Indy's face froze at the mention of their Casablanca dig in 1940. His impetuousness in chasing some relic thieves had gotten them involved in a shoot-out which had left Marion badly wounded with only a fair chance for survival.


His face totally expressionless, the archaeologist stared at his wife, then got out of bed and left the room, slamming the door behind him.


     Marion stared numbly at the closed door for a few seconds, then walked over to her dresser. Suddenly, she picked up her heavy, silverbacked hairbrush and hurled it at the door.


Damn Jones anyway! Is this how it's going to be from now on? Her stuck at home with the kids like all the rest of the faculty wives and him off doing his globe-trotting as usual? Why bother being married at all if you never saw your husband?


Even though she loved kids, she'd been ambivalent about the news ever since she'd received it. She'd spent too long dreading news like this, despite the precautions both she and Indy had taken when they were lovers. Then, before that had come the nightmare year in Nepal, when she'd spent every day dreading the probable failure of her makeshift diaphragm. A baby then, when she'd been forced into working the bar, would have cost her her life, as it would have kept her from working. At least now she no longer had to wonder whether or not she was able to have a child. Her luck had been nothing more than that -- good luck combined with good planning. If she'd ever wanted proof that Indy cared about her when they'd first gotten involved, she knew now that she'd had it. Fortunately, for her, he'd cared enough to teach her how to protect herself.


Calmer now that she had gotten some of the frustration out of her system, Marion was beginning to regret her last remark to Indy. That disaster in Casablanca hadn't been anyone's fault, really. Indy did do his best to protect--maybe overprotect--her whenever things got dangerous on a dig. It was inevitable, she thought as she got ready for bed, that he hadn't even suggested staying home with her and cancelling the dig, if he didn't want her to go. It was something she thought she'd become resigned to over the last five years.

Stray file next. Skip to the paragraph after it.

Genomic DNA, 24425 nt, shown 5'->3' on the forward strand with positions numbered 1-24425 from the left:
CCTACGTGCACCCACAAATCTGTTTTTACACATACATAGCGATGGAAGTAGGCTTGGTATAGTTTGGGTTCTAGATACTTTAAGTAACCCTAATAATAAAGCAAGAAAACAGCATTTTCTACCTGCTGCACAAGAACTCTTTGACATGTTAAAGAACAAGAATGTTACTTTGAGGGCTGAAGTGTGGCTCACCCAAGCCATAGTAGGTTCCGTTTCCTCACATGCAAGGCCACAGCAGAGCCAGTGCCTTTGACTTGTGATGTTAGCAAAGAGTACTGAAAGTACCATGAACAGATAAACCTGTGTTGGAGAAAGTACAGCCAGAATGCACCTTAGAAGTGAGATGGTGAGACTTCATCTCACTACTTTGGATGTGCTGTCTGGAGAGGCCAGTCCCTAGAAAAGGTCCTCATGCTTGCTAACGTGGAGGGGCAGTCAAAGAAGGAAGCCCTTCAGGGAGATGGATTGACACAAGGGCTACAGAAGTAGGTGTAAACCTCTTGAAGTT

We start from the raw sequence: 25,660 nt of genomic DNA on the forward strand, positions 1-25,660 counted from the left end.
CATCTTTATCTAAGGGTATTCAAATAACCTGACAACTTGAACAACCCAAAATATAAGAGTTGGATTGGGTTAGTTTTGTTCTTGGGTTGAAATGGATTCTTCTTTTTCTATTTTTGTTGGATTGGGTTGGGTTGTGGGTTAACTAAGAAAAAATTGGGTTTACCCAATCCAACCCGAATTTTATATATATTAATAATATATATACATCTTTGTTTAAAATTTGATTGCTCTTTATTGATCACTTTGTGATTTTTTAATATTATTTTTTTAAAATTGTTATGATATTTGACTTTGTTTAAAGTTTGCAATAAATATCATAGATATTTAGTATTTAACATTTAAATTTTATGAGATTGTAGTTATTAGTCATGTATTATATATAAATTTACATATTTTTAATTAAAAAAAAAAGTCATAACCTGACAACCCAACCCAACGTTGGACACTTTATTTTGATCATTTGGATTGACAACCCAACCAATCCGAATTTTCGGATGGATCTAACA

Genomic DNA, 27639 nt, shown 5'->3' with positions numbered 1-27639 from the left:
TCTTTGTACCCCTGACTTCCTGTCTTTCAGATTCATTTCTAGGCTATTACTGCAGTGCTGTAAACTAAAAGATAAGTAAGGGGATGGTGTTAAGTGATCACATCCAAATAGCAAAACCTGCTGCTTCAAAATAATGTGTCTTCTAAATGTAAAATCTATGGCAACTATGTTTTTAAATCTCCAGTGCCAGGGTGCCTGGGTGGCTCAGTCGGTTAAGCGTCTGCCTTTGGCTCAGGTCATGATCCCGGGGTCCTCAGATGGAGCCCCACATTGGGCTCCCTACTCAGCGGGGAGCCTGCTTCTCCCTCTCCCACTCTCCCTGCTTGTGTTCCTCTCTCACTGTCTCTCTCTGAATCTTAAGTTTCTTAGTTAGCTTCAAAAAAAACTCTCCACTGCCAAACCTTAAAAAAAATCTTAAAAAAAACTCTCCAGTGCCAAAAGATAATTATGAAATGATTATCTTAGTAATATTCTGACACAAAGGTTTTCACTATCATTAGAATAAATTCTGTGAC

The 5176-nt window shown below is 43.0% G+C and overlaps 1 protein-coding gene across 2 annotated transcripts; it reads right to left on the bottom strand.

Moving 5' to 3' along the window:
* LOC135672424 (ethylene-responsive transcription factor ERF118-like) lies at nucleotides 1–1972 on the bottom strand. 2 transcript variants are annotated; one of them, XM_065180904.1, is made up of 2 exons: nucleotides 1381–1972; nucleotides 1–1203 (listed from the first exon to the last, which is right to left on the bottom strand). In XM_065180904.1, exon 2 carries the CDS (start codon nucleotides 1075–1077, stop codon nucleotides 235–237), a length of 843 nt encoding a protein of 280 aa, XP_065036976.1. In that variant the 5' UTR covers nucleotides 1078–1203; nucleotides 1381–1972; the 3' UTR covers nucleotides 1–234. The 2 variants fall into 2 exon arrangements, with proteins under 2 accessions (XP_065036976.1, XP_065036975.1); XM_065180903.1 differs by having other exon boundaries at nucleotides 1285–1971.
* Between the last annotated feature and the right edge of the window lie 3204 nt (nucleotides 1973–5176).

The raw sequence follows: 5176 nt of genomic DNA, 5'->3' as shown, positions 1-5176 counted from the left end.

Marion could have dealt with a human rival, but it was hard to compete with her husband's profession. Archaeology would always come first with him, and no matter how much he loved her, she'd never do better than a close second.


     Marion sighed and pulled on the old, worn-out shirt of Indy's that she used as a nightgown. She hadn't heard the front door close, so he still must be in the house. Better go downstairs and see if she could find a way to talk this out with him.




As Marion tiptoed downstairs, she smelled wood smoke, telling her that lndy was in his study. She pushed aside the curtain across the doorway and entered. Indy had pulled his chair up close to the fireplace, and was staring into the flames, while nursing a large glass of bourbon. She noticed he was dressed only in boxer shorts.


Marion went over to the liquor cabinet and pulled out a bottle and a glass. Indy's head turned instantly at the sound.


    "You shouldn't be drinking when you're expecting. It's not good for the baby."


"I'm not stupid enough to do something that would hurt the baby. I'm drinking club soda." She held up the bottle.


"Good." He hesitated, then jumped ahead, "Hey, I'm--"


 "Indy, I'm--" Marion stated at the same time.


They smiled at each other as Marion sat on the floor next to Indy's chair, using his legs as a backrest. She squeezed his hand, studying her glass intently before taking a sip.


"I shouldn't have brought up last year. It wasn't your fault. I was just trying to be nasty and get back at you."


"What happened last year is exactly why I think you shouldn't come. That dig should have been perfectly safe and look what happened. The only problem we should have had was getting out of French territory before the Nazis got there."